In remarks to reporters Jan. 29, Erdogan slammed Russia directly for the first time, saying, “Russia unfortunately has not been loyal to the Astana and Sochi agreements. … Either [Russia] stops the bombings in Idlib or our patience is running out and we will do what is necessary from now on.” Asked how the Astana process between Russia, Turkey and Iran would be affected, he said, “There is no Astana process anymore.” In further remarks a few days later, Erdogan warned that Turkey “will not refrain from doing what is necessary, including the use of military force [in Idlib],” asserting that any development in Syria was as important to Turkey as developments inside its own borders. “We will not and cannot be a spectator to the situation in Idlib or other regions of Syria,” he said.
Kremlin spokesman Dmitry Peskov rejected Erdogan’s accusations, insisting that Russia “fully complies with all obligations under the Sochi agreements regarding the Idlib zone.”
Nevertheless, Ankara and Moscow appear to be mutually losing interest in keeping up cease-fire and de-escalation efforts in Idlib.
So what military moves could Turkey make to at least slow down the regime offensive?
Ankara’s first option is to seek military collaboration with the United States to the west of the Euphrates River. US Air Force Gen. Tod Wolters, commander of the US European Command and NATO’s supreme allied commander-Europe, visited Ankara Jan. 30 for talks that focused on Syria. Sources in Ankara note that Wolters’ talks with Defense Minister Hulusi Akar and Chief of General Staff Yasar Guler covered the west of the Euphrates as much as the east of the Euphrates, where the US military presence is concentrated.
There is military logic, indeed, in Turkey moving closer to the United States should its rift with Russia in northwestern Syria deepen. Slowing down the Russian-backed regime forces in Idlib would serve US interests, too, because the longer Damascus remains busy in the northwest, the longer it will delay military moves into the northeast, especially the oil fields in Deir ez-Zor and Rmelan.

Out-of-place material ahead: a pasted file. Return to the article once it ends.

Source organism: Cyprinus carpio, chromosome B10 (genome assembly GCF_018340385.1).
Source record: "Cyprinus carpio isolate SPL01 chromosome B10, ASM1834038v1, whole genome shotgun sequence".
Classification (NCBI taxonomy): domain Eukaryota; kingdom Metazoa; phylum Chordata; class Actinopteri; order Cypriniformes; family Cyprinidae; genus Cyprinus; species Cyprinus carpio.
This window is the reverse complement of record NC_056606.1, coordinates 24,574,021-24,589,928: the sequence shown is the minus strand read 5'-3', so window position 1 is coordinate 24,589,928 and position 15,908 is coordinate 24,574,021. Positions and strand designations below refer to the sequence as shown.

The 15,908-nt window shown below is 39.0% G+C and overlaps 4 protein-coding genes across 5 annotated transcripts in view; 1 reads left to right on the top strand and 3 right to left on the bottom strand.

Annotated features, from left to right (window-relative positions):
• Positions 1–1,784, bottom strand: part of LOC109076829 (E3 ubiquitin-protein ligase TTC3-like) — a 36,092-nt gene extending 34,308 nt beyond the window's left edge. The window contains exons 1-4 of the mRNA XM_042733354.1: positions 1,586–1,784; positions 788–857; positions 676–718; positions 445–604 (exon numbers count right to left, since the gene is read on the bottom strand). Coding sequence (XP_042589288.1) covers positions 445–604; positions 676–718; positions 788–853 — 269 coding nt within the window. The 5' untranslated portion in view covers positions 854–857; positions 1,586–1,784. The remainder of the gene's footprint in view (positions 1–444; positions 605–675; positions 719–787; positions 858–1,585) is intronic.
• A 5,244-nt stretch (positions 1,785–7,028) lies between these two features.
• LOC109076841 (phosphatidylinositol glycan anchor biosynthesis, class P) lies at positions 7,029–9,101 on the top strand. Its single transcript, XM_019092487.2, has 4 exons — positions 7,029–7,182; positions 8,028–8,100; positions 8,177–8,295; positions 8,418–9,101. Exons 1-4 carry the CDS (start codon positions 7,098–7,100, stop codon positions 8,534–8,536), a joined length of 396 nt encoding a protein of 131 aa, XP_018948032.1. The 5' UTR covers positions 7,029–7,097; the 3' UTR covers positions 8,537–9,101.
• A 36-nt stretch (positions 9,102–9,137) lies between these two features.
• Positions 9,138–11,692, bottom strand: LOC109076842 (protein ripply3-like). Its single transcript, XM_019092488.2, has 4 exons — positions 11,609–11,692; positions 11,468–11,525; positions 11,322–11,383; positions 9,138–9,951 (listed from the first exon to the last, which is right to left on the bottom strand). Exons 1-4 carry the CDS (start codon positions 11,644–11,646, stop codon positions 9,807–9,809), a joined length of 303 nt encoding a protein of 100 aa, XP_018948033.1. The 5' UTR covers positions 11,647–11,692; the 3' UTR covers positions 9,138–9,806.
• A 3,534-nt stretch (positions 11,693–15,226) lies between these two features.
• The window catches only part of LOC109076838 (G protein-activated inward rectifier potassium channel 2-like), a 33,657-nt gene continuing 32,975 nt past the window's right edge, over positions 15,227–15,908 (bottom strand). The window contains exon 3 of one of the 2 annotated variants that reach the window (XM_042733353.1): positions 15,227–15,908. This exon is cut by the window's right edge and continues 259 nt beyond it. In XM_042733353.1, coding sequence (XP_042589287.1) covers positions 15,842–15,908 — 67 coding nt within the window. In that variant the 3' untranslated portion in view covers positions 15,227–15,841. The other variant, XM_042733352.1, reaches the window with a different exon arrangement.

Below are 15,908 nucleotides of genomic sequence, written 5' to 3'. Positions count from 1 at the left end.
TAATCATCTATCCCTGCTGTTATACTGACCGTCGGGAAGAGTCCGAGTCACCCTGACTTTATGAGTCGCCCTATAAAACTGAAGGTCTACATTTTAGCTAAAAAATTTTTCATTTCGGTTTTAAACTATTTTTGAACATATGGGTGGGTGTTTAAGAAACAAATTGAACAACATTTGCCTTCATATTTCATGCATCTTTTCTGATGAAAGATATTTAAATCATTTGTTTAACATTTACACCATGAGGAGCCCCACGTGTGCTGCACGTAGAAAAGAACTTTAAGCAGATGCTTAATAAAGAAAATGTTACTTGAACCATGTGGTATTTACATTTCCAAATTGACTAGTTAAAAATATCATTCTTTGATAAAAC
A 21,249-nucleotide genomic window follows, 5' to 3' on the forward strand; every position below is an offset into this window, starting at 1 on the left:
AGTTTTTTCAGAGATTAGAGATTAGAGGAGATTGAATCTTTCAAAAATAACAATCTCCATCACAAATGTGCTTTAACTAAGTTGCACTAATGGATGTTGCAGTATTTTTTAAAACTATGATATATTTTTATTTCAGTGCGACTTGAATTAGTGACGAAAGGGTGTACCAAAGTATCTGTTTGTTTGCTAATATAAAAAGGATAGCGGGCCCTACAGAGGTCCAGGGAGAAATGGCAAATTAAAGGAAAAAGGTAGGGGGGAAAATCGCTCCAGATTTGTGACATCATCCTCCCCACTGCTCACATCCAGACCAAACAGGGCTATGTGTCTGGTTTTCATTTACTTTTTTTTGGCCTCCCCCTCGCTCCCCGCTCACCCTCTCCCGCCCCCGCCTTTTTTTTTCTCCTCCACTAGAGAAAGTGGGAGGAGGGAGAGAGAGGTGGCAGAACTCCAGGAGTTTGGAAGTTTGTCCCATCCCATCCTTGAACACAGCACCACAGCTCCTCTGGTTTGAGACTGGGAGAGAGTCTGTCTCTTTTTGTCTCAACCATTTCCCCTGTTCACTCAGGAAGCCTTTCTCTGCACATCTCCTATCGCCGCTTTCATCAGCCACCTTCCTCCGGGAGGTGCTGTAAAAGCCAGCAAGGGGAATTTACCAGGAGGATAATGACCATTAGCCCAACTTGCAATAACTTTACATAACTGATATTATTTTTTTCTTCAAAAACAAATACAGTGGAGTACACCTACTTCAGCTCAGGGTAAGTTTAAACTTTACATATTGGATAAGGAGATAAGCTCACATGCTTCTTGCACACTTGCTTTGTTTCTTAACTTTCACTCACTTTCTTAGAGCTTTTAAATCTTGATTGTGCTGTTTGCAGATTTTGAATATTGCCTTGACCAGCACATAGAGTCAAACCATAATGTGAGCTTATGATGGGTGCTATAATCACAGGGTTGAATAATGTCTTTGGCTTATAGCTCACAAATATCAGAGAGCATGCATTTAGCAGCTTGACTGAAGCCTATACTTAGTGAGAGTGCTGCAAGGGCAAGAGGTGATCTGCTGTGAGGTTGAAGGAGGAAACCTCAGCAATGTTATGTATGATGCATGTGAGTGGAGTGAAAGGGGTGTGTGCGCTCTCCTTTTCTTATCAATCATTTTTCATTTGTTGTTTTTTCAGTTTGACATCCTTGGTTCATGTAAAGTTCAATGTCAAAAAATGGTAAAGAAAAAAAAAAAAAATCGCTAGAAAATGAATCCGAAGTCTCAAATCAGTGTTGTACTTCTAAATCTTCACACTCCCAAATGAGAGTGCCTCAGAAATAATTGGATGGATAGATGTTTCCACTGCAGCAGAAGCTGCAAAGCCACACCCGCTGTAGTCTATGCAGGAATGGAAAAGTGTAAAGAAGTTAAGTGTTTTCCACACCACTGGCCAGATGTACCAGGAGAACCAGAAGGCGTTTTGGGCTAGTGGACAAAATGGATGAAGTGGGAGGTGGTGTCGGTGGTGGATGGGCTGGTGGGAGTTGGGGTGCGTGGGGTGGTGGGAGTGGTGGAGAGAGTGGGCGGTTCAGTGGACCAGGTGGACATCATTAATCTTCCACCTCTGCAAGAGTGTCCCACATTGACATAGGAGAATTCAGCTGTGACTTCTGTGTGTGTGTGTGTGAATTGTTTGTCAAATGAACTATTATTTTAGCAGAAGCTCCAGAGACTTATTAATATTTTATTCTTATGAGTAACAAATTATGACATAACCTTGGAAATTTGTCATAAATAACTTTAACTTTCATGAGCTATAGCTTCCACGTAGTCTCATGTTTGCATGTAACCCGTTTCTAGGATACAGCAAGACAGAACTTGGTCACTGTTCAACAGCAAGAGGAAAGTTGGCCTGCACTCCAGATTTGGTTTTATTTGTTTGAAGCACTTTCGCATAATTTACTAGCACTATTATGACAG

As power dynamics shift from the negotiating table to the battlefield, another card for Ankara would be to supply more sophisticated weapons to the armed groups under its patronage. What the rebels need most are anti-tank guided missiles such as the AT-3 Sagger, AT-4 Spigot, AT-5 Spandrel and TOW.
Better weather conditions will be a great advantage for the Russian-backed regime forces, after rain and fog often interrupted their ground offensives and air raids in December and January. Hence, they are expected to step up their offensives in the coming weeks. Anti-tank guided missiles would be a highly efficient weapon in impeding those offensives or making them costlier for the regime, even if not fully stopping them.
Wary of angering Russia, Turkey has not kept its promise to provide anti-tank guided missiles to the SNA so far, causing resentment in rebel ranks that Turkey is not doing enough to help the defense of towns. In light of the recent developments, Ankara might slacken its commitments to Moscow to make the weapons available to the SNA.
Meanwhile, four of Turkey’s 12 military observation posts in the Idlib region remain besieged by regime forces. Five other outposts could be surrounded within weeks, if the regime offensives continue unabated. This makes the security of the outposts and logistics convoys all the more crucial. Their safety has been ensured by Russian military police so far, but continued effective protection from Moscow is rather doubtful now. Aware of the growing risks, the Turkish Defense Ministry declared Jan. 28 that any harassment would generate a military response. The warning suggests that Turkey is determined to keep its outposts in Idlib until an ultimate solution is found.
The rebels might also get help to acquire man-portable short-range air defense systems — not immediately, but rather as a last resort to weaken Russian-Syrian air dominance when the armed opposition in the northwest becomes desperately squeezed. Such weapons would give a most crucial capability to the rebels, with likely force-multiplying effects on the ground that Russia has experienced in the past.